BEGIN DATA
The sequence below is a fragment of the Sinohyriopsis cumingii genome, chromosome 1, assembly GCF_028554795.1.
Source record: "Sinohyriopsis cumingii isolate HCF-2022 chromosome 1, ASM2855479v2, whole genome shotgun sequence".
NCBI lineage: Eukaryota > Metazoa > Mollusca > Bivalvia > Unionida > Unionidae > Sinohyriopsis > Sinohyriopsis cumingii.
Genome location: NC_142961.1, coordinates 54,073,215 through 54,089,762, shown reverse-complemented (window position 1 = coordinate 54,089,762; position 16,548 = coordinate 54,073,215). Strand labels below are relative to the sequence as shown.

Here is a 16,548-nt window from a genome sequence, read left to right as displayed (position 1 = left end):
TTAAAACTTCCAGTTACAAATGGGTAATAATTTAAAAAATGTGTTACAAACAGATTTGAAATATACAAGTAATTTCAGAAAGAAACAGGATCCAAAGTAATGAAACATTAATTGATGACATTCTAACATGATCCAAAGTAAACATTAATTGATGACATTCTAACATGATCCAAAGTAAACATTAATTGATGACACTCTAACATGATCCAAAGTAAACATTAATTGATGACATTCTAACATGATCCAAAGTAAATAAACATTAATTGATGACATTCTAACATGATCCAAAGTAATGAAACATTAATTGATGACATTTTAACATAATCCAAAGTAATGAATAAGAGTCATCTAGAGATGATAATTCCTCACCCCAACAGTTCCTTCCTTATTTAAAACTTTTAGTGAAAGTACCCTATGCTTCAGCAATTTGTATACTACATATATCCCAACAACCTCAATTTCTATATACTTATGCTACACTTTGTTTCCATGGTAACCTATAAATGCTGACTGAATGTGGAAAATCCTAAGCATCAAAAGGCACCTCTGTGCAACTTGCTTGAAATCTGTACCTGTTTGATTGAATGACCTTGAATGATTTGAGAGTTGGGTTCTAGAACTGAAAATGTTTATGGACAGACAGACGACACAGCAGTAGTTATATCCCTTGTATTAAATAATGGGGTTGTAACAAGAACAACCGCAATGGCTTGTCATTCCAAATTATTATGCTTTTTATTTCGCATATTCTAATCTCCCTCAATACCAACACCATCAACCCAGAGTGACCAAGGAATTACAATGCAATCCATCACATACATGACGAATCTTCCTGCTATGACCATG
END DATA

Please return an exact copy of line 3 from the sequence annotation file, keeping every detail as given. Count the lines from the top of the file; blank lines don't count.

NCBI lineage: Eukaryota > Metazoa > Mollusca > Bivalvia > Unionida > Unionidae > Sinohyriopsis > Sinohyriopsis cumingii.